Retailers’ Annual New York Conference: Now with Less of a Wake-Like Feel
Dana Rubinstein Dec. 8, 2009, 6:20 p.m.
Mid-afternoon Monday the first three floors of the Hilton on 54th Street were abuzz with hundreds of besuited retailers and real estate brokers at the International Council of Shopping Centers’ annual New York conference, all hoping to strike deals and bring in good business in 2010.
This stood in sharp contrast to May’s Las Vegas confab, which was effectively dead, and New York’s conference last November.
“This year it’s definitely more bustling, it’s a lot more crowded,” said Alexander E. Hill of Winick Realty Group. “Although it might be because they shortened the conference to two days. It was three last year, but I think this is more productive.”
Gina Sacco, an office manager at Vanguard-Fine, says that her company’s booth was in the Sheraton last year, and the upgrade to the Hilton location was unexpected. “I think it was because of low attendance at the conference—that’s why we got the space here so easily,” she explained.
Several real estate boothholders, including Jason Pruger from Newmark Knight Frank, were happy that at 4 p.m. there was still a lot of activity (apparently, by that time in 2008, the floor was relatively empty). Comparing the conference to New York’s retail market, Mr. Pruger said, “Good real estate will hold even in a bad market, but the medium and bad stuff won’t. And that’s pretty much where we’re at.”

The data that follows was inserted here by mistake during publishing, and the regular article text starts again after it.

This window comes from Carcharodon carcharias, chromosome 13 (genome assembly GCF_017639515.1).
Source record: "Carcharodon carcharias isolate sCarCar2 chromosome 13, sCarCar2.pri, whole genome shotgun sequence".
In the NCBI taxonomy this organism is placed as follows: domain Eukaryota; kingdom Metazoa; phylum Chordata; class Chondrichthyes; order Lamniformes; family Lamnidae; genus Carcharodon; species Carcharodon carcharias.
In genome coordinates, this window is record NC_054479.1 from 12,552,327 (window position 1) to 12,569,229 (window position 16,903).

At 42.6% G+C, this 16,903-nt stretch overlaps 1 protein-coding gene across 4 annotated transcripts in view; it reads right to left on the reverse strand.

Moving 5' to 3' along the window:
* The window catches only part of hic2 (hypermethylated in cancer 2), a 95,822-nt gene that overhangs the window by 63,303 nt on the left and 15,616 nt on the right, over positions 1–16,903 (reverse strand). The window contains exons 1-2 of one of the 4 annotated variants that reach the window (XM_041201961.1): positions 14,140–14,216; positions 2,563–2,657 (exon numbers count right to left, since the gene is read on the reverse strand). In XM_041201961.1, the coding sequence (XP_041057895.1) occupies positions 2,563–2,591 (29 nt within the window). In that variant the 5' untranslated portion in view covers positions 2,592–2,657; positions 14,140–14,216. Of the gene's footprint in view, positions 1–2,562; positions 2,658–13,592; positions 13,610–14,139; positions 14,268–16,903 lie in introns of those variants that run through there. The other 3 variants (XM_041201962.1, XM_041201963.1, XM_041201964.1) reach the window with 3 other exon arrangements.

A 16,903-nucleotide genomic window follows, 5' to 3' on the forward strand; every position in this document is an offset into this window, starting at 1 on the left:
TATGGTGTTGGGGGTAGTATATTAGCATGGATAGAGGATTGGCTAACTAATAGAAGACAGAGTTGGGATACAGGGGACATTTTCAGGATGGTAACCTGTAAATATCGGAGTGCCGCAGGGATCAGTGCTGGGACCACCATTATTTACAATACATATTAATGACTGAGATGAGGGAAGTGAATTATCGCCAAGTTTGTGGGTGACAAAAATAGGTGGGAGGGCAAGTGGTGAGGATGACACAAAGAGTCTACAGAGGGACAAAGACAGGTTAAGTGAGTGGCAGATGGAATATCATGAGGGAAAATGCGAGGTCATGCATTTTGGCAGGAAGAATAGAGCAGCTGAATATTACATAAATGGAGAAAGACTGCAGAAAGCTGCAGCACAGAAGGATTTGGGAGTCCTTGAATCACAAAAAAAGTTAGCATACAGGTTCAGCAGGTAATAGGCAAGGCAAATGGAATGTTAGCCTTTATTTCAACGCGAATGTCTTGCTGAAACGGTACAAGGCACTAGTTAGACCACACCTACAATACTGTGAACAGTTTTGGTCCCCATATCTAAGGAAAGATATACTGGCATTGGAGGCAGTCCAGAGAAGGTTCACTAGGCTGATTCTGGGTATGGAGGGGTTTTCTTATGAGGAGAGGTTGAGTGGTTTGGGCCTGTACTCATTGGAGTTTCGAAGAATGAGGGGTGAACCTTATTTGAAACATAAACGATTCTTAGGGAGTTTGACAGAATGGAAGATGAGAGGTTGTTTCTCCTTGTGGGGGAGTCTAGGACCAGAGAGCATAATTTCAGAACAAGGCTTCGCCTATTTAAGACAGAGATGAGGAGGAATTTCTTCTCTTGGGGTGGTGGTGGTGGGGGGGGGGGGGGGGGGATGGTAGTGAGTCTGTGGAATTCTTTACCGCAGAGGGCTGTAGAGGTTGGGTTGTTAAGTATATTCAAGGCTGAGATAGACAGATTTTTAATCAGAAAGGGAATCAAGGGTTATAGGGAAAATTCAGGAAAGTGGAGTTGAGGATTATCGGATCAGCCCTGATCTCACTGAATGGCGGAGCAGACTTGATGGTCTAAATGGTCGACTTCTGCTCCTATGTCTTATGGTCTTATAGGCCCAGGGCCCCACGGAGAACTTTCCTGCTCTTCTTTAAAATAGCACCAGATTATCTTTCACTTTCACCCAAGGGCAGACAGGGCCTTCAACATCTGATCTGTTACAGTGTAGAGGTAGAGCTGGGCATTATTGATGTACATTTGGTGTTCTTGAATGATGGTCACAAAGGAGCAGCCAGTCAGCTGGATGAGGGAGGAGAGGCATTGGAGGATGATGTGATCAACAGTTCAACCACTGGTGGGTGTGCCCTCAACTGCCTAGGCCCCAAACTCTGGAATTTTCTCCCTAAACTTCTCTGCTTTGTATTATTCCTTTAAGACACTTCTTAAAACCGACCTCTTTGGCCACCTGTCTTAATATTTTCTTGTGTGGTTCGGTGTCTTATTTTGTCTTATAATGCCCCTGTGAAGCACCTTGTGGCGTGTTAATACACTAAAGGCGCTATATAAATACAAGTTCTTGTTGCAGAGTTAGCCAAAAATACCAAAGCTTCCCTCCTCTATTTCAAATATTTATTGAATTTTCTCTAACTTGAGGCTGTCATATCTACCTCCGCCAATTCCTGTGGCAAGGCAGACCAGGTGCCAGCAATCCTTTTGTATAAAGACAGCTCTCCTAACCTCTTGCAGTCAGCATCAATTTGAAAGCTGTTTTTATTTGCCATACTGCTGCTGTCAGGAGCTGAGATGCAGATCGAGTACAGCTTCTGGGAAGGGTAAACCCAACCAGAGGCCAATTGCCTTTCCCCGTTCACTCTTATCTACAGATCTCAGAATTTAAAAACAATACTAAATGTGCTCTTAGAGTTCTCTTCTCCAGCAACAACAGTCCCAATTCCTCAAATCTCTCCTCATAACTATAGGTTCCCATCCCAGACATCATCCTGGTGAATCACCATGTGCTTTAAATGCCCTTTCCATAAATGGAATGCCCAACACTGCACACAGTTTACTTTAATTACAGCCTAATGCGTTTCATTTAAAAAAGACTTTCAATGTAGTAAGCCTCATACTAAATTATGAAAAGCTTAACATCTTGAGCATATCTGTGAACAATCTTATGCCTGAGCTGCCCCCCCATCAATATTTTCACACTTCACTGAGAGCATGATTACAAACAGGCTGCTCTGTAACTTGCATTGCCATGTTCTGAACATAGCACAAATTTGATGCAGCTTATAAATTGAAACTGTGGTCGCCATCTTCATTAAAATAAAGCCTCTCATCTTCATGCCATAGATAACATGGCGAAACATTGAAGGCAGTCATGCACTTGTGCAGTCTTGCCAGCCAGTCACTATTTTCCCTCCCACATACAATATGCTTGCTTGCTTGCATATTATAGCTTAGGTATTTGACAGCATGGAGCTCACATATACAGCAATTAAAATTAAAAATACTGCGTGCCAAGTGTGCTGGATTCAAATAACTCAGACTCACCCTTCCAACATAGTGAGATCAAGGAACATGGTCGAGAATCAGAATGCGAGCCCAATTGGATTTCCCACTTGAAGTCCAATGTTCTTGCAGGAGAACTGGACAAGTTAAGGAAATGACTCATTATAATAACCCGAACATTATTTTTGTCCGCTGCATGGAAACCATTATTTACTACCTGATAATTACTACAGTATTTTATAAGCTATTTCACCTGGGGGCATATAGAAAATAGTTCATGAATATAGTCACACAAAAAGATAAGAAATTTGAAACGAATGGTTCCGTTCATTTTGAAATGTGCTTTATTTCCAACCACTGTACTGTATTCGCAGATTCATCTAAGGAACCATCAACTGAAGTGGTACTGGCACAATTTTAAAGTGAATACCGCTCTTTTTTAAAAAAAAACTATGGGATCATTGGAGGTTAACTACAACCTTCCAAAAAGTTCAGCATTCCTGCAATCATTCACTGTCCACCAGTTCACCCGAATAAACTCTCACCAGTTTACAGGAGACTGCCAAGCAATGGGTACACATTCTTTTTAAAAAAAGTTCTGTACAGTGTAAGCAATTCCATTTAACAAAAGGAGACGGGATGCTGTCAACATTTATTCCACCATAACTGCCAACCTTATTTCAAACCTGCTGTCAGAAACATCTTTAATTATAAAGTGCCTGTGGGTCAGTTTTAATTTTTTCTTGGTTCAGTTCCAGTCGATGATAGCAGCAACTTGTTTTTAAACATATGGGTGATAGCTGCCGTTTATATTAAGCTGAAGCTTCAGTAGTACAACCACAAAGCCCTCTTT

Indeed, in areas like Lexington Avenue near Bloomingdales, the upper echelons of Fifth Avenue and in Soho, Mr. Pruger says the market is doing well (case in point: he said he recently brokered a deal in Soho at a robust $450 a square foot). Conversely, in “lower rent” areas like First and York avenues, retail spaces are empty or suffering. Madison Avenue has taken a “real hit,” Mr. Pruger says, because the wave of Europeans celebrating the cheap exchange rate has more or less receded.
“Last year was like a wake,” said Dan Pisark of the 34th Street Partnership, who has attended the conference since 1996. “This year the mood is more up, there’s more energy. I think everyone spent last year just wondering how to go out; now they’re seeing the light of day.”